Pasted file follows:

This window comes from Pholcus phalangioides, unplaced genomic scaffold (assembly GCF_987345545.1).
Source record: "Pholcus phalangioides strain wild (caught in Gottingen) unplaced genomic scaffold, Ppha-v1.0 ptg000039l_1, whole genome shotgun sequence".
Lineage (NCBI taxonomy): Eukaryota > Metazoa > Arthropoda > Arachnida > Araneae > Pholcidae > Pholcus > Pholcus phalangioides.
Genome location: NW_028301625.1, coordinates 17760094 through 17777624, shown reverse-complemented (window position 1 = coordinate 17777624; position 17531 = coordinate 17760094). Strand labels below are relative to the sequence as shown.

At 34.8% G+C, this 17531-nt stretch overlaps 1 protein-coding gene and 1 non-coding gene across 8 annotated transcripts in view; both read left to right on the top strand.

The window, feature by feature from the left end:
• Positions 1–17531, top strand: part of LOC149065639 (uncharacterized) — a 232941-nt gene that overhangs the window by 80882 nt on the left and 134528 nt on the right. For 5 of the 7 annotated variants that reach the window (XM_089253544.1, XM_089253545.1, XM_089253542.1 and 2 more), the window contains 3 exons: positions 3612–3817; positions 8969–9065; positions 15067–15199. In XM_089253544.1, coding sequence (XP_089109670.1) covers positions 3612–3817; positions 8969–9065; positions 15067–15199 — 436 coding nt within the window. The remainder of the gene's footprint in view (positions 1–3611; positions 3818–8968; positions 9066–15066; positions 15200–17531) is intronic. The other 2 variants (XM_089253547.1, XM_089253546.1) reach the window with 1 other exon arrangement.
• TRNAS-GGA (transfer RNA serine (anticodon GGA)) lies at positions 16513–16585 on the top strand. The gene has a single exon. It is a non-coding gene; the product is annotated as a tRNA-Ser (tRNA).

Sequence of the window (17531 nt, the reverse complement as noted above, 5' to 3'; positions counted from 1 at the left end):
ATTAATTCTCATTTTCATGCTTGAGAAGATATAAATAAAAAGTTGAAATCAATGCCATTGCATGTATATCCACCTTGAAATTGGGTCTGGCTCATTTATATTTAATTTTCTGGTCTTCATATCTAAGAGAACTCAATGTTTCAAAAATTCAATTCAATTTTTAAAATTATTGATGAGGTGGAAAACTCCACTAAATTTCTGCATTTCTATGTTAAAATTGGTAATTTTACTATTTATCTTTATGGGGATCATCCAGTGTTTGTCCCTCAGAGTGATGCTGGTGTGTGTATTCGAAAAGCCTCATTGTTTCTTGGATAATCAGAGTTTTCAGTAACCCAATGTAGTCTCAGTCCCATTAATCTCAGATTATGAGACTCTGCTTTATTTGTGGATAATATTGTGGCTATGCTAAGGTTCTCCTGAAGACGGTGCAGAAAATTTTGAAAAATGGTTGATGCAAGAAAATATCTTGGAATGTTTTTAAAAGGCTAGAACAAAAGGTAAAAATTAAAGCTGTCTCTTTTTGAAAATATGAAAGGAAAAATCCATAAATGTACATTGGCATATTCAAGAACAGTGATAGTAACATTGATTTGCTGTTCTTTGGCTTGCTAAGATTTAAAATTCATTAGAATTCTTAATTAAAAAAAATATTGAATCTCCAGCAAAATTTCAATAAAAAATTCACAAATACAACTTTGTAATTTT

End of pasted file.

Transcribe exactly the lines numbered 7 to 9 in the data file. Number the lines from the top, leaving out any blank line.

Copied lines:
• Positions 1–17531, top strand: part of LOC149065639 (uncharacterized) — a 232941-nt gene that overhangs the window by 80882 nt on the left and 134528 nt on the right. For 5 of the 7 annotated variants that reach the window (XM_089253544.1, XM_089253545.1, XM_089253542.1 and 2 more), the window contains 3 exons: positions 3612–3817; positions 8969–9065; positions 15067–15199. In XM_089253544.1, coding sequence (XP_089109670.1) covers positions 3612–3817; positions 8969–9065; positions 15067–15199 — 436 coding nt within the window. The remainder of the gene's footprint in view (positions 1–3611; positions 3818–8968; positions 9066–15066; positions 15200–17531) is intronic. The other 2 variants (XM_089253547.1, XM_089253546.1) reach the window with 1 other exon arrangement.
• TRNAS-GGA (transfer RNA serine (anticodon GGA)) lies at positions 16513–16585 on the top strand. The gene has a single exon. It is a non-coding gene; the product is annotated as a tRNA-Ser (tRNA).

Sequence of the window (17531 nt, the reverse complement as noted above, 5' to 3'; positions counted from 1 at the left end):